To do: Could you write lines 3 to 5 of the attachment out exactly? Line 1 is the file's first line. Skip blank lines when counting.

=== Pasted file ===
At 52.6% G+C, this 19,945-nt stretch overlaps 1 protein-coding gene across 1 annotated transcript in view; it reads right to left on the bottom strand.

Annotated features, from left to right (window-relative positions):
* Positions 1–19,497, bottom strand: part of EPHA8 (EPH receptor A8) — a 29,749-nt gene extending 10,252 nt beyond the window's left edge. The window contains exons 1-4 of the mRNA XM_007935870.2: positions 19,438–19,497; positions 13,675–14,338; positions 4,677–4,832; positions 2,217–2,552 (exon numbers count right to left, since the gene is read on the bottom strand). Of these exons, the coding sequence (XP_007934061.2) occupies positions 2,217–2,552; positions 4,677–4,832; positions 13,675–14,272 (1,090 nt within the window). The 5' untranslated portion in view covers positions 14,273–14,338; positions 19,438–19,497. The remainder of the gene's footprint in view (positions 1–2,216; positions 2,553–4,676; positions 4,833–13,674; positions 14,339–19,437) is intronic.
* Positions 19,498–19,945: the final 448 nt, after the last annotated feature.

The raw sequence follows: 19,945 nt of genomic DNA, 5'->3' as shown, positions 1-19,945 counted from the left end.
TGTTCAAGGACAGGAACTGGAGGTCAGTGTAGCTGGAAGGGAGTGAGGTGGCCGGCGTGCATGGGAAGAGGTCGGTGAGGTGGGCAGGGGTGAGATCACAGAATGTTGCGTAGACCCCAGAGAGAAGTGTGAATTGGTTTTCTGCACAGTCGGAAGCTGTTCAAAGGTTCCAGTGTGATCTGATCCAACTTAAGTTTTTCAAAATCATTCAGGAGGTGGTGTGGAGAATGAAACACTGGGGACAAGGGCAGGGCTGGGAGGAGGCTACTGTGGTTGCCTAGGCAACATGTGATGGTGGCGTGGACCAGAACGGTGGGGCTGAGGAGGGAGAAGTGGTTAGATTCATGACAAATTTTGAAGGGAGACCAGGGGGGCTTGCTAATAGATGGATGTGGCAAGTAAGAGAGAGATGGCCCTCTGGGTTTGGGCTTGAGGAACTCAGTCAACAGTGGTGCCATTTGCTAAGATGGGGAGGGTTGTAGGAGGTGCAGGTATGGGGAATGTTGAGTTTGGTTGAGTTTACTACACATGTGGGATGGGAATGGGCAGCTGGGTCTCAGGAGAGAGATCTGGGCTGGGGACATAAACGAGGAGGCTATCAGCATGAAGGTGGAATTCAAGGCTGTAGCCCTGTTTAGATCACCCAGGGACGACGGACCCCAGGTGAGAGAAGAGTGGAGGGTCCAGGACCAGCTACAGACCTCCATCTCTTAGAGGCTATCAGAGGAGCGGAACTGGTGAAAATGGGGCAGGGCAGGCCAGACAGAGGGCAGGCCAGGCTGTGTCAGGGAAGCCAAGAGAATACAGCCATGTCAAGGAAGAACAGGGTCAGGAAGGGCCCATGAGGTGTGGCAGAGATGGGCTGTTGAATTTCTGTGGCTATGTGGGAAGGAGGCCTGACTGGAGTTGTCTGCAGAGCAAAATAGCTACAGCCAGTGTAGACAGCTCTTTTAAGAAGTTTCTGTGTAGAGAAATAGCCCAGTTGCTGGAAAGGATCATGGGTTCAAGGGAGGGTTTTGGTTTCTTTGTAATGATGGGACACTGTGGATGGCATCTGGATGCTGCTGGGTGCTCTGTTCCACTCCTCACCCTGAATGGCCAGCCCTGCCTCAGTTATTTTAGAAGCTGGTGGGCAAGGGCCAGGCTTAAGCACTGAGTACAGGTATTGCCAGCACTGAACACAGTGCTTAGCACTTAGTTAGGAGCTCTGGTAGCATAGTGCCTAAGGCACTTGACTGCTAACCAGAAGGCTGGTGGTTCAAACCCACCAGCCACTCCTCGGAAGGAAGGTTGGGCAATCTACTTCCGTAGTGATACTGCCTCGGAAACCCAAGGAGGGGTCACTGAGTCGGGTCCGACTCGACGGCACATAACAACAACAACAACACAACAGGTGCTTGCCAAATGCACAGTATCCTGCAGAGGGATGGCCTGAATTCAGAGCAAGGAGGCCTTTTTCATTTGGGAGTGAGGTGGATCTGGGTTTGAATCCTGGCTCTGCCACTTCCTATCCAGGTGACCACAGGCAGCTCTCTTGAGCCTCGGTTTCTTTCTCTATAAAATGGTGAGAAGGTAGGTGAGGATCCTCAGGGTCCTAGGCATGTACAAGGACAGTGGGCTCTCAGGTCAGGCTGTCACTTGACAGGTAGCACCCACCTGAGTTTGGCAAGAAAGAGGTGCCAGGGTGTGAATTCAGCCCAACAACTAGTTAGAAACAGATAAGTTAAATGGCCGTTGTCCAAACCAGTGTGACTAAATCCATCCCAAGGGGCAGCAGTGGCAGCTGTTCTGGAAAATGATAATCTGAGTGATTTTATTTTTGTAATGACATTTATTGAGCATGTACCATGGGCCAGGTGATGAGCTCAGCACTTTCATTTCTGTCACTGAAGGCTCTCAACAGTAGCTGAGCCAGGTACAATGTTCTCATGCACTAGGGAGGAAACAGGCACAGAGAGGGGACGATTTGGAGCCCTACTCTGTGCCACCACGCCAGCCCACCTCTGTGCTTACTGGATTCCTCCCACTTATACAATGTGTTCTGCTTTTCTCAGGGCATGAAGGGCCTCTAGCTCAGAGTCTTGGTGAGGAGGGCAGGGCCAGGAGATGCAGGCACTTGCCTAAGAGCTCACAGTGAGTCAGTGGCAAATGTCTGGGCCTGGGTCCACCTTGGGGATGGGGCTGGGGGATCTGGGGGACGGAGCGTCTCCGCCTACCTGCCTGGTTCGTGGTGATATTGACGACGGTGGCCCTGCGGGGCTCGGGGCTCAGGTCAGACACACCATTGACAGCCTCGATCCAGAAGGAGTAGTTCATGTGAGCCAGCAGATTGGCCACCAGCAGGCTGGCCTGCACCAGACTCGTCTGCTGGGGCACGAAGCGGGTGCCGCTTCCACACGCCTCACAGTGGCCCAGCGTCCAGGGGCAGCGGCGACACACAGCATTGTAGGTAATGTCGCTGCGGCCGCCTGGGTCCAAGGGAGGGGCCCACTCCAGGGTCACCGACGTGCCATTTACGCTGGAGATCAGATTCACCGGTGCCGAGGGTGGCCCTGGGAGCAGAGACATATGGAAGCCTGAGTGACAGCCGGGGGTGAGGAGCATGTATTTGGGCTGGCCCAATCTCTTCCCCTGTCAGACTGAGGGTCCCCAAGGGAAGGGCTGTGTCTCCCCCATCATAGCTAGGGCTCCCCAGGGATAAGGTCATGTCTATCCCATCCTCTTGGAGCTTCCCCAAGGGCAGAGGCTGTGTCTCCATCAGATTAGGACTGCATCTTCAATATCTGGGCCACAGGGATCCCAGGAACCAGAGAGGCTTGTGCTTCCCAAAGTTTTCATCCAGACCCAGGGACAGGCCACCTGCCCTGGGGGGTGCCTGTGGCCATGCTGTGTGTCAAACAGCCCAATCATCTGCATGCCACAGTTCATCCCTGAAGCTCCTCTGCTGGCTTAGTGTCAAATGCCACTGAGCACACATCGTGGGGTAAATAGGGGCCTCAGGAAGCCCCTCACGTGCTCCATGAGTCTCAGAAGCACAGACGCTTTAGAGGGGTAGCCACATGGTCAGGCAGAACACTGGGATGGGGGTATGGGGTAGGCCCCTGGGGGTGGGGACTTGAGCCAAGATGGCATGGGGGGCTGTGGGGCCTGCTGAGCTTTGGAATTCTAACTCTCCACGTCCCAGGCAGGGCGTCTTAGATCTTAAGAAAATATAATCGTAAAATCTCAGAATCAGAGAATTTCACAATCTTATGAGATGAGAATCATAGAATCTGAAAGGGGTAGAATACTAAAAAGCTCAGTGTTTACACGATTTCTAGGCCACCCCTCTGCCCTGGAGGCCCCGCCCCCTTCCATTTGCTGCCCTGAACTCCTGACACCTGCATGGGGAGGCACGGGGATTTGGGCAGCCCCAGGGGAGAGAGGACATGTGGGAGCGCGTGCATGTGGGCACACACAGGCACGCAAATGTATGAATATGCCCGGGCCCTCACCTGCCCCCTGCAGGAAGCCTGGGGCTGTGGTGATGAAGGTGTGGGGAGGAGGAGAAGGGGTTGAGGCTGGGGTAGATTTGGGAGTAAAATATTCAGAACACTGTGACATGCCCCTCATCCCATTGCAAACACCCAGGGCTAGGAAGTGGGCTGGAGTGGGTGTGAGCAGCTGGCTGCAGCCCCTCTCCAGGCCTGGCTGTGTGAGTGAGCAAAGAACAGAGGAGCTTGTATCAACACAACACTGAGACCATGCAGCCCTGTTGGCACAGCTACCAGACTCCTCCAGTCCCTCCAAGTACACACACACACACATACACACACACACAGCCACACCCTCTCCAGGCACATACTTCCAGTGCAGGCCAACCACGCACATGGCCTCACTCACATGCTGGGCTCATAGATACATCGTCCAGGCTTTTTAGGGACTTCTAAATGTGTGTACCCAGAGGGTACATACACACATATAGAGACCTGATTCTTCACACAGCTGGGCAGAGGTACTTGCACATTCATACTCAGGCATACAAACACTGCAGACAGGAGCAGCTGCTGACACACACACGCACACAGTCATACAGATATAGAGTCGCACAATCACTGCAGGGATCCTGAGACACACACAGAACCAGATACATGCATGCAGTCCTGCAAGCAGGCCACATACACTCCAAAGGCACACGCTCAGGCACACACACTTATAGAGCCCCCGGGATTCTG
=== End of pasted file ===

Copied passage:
* Positions 1–19,497, bottom strand: part of EPHA8 (EPH receptor A8) — a 29,749-nt gene extending 10,252 nt beyond the window's left edge. The window contains exons 1-4 of the mRNA XM_007935870.2: positions 19,438–19,497; positions 13,675–14,338; positions 4,677–4,832; positions 2,217–2,552 (exon numbers count right to left, since the gene is read on the bottom strand). Of these exons, the coding sequence (XP_007934061.2) occupies positions 2,217–2,552; positions 4,677–4,832; positions 13,675–14,272 (1,090 nt within the window). The 5' untranslated portion in view covers positions 14,273–14,338; positions 19,438–19,497. The remainder of the gene's footprint in view (positions 1–2,216; positions 2,553–4,676; positions 4,833–13,674; positions 14,339–19,437) is intronic.
* Positions 19,498–19,945: the final 448 nt, after the last annotated feature.

The raw sequence follows: 19,945 nt of genomic DNA, 5'->3' as shown, positions 1-19,945 counted from the left end.